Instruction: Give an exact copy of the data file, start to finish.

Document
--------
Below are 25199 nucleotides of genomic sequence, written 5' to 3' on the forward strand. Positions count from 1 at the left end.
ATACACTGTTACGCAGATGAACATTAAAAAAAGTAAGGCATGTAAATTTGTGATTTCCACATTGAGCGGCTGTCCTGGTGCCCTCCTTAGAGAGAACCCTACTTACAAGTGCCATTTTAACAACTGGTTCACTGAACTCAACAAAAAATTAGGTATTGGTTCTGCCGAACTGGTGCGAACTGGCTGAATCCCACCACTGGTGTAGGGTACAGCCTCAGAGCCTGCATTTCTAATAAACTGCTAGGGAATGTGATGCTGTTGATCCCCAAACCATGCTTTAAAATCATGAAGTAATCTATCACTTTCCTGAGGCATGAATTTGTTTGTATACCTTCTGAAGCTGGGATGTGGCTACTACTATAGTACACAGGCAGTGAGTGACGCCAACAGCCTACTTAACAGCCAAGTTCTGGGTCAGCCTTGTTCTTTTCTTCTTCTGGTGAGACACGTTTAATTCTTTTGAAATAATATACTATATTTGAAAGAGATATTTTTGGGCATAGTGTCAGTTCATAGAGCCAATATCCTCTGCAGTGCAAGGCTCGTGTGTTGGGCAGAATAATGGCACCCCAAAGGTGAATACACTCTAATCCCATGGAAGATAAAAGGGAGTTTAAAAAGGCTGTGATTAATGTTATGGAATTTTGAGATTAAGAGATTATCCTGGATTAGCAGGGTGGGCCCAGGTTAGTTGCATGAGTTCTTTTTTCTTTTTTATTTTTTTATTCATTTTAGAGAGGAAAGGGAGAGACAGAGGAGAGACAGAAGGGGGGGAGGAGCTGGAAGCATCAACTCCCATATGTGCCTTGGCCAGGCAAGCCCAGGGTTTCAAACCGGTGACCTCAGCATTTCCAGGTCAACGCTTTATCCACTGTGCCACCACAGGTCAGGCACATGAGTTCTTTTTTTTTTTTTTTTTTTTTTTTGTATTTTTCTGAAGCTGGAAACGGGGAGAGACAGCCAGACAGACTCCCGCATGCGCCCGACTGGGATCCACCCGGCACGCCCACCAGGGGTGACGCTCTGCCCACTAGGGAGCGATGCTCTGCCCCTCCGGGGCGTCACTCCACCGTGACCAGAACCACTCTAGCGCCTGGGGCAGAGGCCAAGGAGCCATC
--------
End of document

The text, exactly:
Below are 25199 nucleotides of genomic sequence, written 5' to 3' on the forward strand. Positions count from 1 at the left end.
ATACACTGTTACGCAGATGAACATTAAAAAAAGTAAGGCATGTAAATTTGTGATTTCCACATTGAGCGGCTGTCCTGGTGCCCTCCTTAGAGAGAACCCTACTTACAAGTGCCATTTTAACAACTGGTTCACTGAACTCAACAAAAAATTAGGTATTGGTTCTGCCGAACTGGTGCGAACTGGCTGAATCCCACCACTGGTGTAGGGTACAGCCTCAGAGCCTGCATTTCTAATAAACTGCTAGGGAATGTGATGCTGTTGATCCCCAAACCATGCTTTAAAATCATGAAGTAATCTATCACTTTCCTGAGGCATGAATTTGTTTGTATACCTTCTGAAGCTGGGATGTGGCTACTACTATAGTACACAGGCAGTGAGTGACGCCAACAGCCTACTTAACAGCCAAGTTCTGGGTCAGCCTTGTTCTTTTCTTCTTCTGGTGAGACACGTTTAATTCTTTTGAAATAATATACTATATTTGAAAGAGATATTTTTGGGCATAGTGTCAGTTCATAGAGCCAATATCCTCTGCAGTGCAAGGCTCGTGTGTTGGGCAGAATAATGGCACCCCAAAGGTGAATACACTCTAATCCCATGGAAGATAAAAGGGAGTTTAAAAAGGCTGTGATTAATGTTATGGAATTTTGAGATTAAGAGATTATCCTGGATTAGCAGGGTGGGCCCAGGTTAGTTGCATGAGTTCTTTTTTCTTTTTTATTTTTTTATTCATTTTAGAGAGGAAAGGGAGAGACAGAGGAGAGACAGAAGGGGGGGAGGAGCTGGAAGCATCAACTCCCATATGTGCCTTGGCCAGGCAAGCCCAGGGTTTCAAACCGGTGACCTCAGCATTTCCAGGTCAACGCTTTATCCACTGTGCCACCACAGGTCAGGCACATGAGTTCTTTTTTTTTTTTTTTTTTTTTTTTGTATTTTTCTGAAGCTGGAAACGGGGAGAGACAGCCAGACAGACTCCCGCATGCGCCCGACTGGGATCCACCCGGCACGCCCACCAGGGGTGACGCTCTGCCCACTAGGGAGCGATGCTCTGCCCCTCCGGGGCGTCACTCCACCGTGACCAGAACCACTCTAGCGCCTGGGGCAGAGGCCAAGGAGCCATC